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In 1982 the curriculum guide entitled
"Citizenship in New York City"
was released.
It was written in the course of 30 days by Cybrary Man and two other educators.

These are some newspaper headlines about this guide:

New York Daily News
Can schools teach values if the parents can't?

..."In the early days, the citizenship course was designed to teach civics, to instill American democratic values in newly arrived immigrants," Salow says. "Today, we believe that many of the young people no longer ascribe to many of the American and democratic values. So we are trying to instill the same values, but not in the same way."

Salow, who wrote the new course in 30 days with Public School 9 Assistant Principal Marvin Polansky and Jerry Blumengarten, a teacher at Junior High School 166, both Brooklyn, says the program was carefully drawn up to avoid the kind of controversy that has been associated with other attempts to instill a set of values in students..."

New York Times
Children Get a Course in Responsible Behavior

City Hopes to Teach Children How a Citizen Should Behave


 Character & Ethics Page

 East New York Page (where I taught)

The Los Angeles Times front page article:

Civility1O1: Pupils Learn

How to Be Good citizens

By DOYLE McMANUS, Times Staff writer

NEW YORK A police car pulls up to your apartment building to investigate a burglary. A policeman gets out of the car—and someone on the roof throws a brick at him.  What do you do?

  “I’d run up to the roof to see who did it,” said Marc Baker, 14.

  “What if the guy had a 123-inch dagger or something?” objected Frank Fatta, 14.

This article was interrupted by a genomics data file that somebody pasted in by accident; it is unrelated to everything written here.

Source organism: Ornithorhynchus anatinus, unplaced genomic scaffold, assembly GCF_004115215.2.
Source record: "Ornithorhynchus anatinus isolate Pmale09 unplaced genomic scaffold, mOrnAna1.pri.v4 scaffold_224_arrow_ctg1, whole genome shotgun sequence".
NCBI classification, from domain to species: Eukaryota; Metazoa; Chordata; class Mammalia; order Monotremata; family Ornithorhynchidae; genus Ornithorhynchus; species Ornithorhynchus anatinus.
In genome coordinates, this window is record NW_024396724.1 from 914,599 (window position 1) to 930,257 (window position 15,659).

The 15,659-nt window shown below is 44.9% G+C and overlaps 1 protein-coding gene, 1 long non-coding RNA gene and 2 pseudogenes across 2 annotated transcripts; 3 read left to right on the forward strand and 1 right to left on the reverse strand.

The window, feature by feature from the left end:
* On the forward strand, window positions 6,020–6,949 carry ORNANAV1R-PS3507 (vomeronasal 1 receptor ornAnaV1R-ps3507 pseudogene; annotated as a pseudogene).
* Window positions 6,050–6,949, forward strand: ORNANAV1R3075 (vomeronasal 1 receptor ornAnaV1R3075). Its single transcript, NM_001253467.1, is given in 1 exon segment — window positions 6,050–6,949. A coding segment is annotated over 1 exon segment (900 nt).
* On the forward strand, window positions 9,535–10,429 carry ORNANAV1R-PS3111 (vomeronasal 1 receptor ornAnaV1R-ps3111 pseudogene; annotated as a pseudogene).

George Maddox, 13, gave a street wise grin and advised a more cautious course.  As the policeman ducked the brick, he said, “I’d die laughing.  Then I’d make sure the cops didn’t see me.”

  Welcome to Civility 101, New York City’s attempt to teach children the principles of responsible citizenship.

  Confronted by escalating juvenile crime, vandalism and weapons possession-and a sense that many children are unfamiliar with basic principles of ethics-New York public school officials have launched an experimental program to revive some old-fashioned values.

  “It’s a major effort to change the climate of life in our schools and in New York City,” said Charlotte Frank, curriculum chief for the Board of Education.

  “The question,” said Chancellor Frank J. Macchiarola, the school

                                                              Please see PUPILS, Page18

PUPILS: N. Y. Fights Crime With Ethics

Continued from First Page

system’s chief administrator, “Is how do the schools respond to the loss of a sense of community In this society? The institutions that used to supply some of that no longer perform the function. . . . The main human services institution for youngsters Is the school”